April 7, 1863
The band inside Fort Sumter in Charleston Harbor struck up “Dixie” while others of the garrison raised the flags and fired a 13 gun salute to the Confederacy. They were defiantly greeting the attack of nine Union ironclad ships under the command of Adm. Samuel F. Du Pont upon the battered fort that protected Charleston, S.C. The Rebels were ready; obstructions and torpedoes (mines) littered the narrow channels into the harbor, and buoys had been placed in the waterways to mark the ranges for the 77 guns in Fort Sumter and the surrounding harbor forts.
On the afternoon of April 7, 1863, the Union ironclads, carrying 32 of the heaviest cannon yet to be used in naval warfare, slowly steamed into the harbor as if on parade, and neared Fort Sumter, the object of the attack. The battle that began at 3:00 P.M. was described by a Union participant: “The fires of hell were turned upon the Union fleet. The air seemed full of heavy shot, and as they flew they could be seen as plainly as a base-ball in one of our games.”
The ironclads managed to get off only 139 shots during the battle, while the Rebel batteries fired more than 2,200. The huge naval guns hit Fort Sumter only 55 times, knocking off large chunks of masanry but leaving the fort intact. The Union fleet, on the other hand, was badly riddled during the 40 minute battle. The Keokuk looked like a colander, having received more than 90 direct hits, and only with great difficulty did the Union sailors keep her afloat until she sank the next morning. The Weehawken received 53 hits, Passaic 35, Montauk 47, Nantucket 51, and the Patapsco 47. Their guns were disabled, the turrets jammed, and the smokestacks shredded, and the armor ripped up. Du Pont withdrew his battered fleet and decided not renew the contest. The Union losses were only 1 dead and 22 wounded. The Confederates suffered 4 dead and 10 wounded.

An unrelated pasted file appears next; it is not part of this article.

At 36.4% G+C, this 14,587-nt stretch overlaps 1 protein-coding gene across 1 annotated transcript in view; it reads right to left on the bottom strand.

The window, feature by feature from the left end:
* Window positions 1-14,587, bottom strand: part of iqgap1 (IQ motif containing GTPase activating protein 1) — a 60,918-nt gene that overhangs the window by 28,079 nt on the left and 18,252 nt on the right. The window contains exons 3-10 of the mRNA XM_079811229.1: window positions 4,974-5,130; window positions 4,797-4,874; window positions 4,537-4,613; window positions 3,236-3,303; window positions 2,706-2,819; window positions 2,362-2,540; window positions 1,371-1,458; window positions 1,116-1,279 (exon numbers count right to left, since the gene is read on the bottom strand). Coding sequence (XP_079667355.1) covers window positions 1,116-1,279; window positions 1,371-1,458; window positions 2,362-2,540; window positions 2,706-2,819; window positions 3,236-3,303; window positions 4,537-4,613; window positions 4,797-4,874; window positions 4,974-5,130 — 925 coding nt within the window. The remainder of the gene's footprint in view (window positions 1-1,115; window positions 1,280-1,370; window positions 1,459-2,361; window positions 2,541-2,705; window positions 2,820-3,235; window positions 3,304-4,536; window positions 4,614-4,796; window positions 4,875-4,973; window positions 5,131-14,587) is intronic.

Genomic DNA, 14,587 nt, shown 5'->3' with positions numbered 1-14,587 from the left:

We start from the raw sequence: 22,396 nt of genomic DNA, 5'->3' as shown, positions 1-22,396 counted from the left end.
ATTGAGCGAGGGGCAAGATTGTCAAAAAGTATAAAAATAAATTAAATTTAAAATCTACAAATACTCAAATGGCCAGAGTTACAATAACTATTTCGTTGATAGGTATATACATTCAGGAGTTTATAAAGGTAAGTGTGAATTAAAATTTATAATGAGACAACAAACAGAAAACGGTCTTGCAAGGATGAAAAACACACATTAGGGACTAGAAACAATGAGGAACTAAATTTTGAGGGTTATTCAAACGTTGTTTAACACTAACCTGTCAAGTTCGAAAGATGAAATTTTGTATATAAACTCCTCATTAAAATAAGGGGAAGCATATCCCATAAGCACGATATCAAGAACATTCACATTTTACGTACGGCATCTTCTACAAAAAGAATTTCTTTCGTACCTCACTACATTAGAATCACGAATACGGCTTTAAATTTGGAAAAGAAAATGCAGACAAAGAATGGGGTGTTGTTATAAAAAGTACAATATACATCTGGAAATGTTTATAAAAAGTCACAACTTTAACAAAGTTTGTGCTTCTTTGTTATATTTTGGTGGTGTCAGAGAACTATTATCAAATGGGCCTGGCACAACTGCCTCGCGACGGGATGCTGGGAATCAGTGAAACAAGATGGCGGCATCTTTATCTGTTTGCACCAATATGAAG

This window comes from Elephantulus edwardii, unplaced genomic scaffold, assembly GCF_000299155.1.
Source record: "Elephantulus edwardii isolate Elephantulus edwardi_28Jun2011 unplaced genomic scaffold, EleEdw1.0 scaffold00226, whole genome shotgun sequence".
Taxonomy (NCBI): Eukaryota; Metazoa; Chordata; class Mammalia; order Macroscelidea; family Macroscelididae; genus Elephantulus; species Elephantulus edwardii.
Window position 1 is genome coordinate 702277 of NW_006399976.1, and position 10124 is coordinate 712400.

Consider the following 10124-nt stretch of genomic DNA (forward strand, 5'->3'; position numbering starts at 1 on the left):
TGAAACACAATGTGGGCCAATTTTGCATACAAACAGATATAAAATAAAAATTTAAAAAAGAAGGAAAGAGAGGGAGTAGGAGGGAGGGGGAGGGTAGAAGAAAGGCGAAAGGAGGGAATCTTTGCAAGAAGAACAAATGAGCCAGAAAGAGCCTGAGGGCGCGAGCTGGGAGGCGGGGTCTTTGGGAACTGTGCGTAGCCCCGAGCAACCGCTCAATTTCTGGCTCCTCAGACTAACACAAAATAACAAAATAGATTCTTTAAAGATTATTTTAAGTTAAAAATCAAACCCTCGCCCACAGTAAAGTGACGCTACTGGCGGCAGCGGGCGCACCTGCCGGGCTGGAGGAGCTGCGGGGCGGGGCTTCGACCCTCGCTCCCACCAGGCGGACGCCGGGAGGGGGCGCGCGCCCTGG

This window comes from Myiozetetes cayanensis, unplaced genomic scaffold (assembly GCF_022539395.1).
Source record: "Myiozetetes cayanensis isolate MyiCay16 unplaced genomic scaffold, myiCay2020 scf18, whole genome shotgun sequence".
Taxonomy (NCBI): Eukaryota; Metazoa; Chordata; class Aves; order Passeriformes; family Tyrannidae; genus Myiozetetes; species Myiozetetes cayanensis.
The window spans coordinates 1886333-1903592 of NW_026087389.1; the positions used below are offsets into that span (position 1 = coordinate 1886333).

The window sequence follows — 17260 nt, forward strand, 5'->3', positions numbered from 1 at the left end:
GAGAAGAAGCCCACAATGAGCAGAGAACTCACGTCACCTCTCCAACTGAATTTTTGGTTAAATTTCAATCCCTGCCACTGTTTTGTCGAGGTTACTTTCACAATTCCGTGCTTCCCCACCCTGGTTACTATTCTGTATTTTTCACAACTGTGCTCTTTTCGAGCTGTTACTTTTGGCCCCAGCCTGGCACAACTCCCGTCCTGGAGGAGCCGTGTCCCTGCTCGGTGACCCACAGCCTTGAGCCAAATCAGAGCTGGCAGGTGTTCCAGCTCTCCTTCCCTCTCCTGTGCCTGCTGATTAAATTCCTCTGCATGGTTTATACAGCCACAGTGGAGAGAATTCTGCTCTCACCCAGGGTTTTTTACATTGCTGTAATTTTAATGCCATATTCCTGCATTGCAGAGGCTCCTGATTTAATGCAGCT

Fascinating Fact: Working clandestinely at night for two weeks within range of federal guns, the Confederates were able to salvage the two eight ton 11 inch guns from the sunk Keokuk and mounted them in defense of Charleston. Shortly afterward, Du Pont resigned his command.